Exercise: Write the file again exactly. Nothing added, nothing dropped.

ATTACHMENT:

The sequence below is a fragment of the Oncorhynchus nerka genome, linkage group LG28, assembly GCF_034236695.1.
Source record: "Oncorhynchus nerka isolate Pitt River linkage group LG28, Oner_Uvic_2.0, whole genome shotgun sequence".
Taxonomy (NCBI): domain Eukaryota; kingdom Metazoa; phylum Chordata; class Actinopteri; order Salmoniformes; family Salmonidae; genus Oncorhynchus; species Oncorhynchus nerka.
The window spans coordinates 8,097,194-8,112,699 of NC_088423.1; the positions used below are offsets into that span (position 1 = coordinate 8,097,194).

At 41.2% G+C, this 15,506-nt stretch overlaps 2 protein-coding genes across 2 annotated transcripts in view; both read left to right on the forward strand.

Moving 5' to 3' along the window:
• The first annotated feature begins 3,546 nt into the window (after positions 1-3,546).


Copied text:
The sequence below is a fragment of the Oncorhynchus nerka genome, linkage group LG28, assembly GCF_034236695.1.
Source record: "Oncorhynchus nerka isolate Pitt River linkage group LG28, Oner_Uvic_2.0, whole genome shotgun sequence".
Taxonomy (NCBI): domain Eukaryota; kingdom Metazoa; phylum Chordata; class Actinopteri; order Salmoniformes; family Salmonidae; genus Oncorhynchus; species Oncorhynchus nerka.
The window spans coordinates 8,097,194-8,112,699 of NC_088423.1; the positions used below are offsets into that span (position 1 = coordinate 8,097,194).

At 41.2% G+C, this 15,506-nt stretch overlaps 2 protein-coding genes across 2 annotated transcripts in view; both read left to right on the forward strand.

Moving 5' to 3' along the window:
• The first annotated feature begins 3,546 nt into the window (after positions 1-3,546).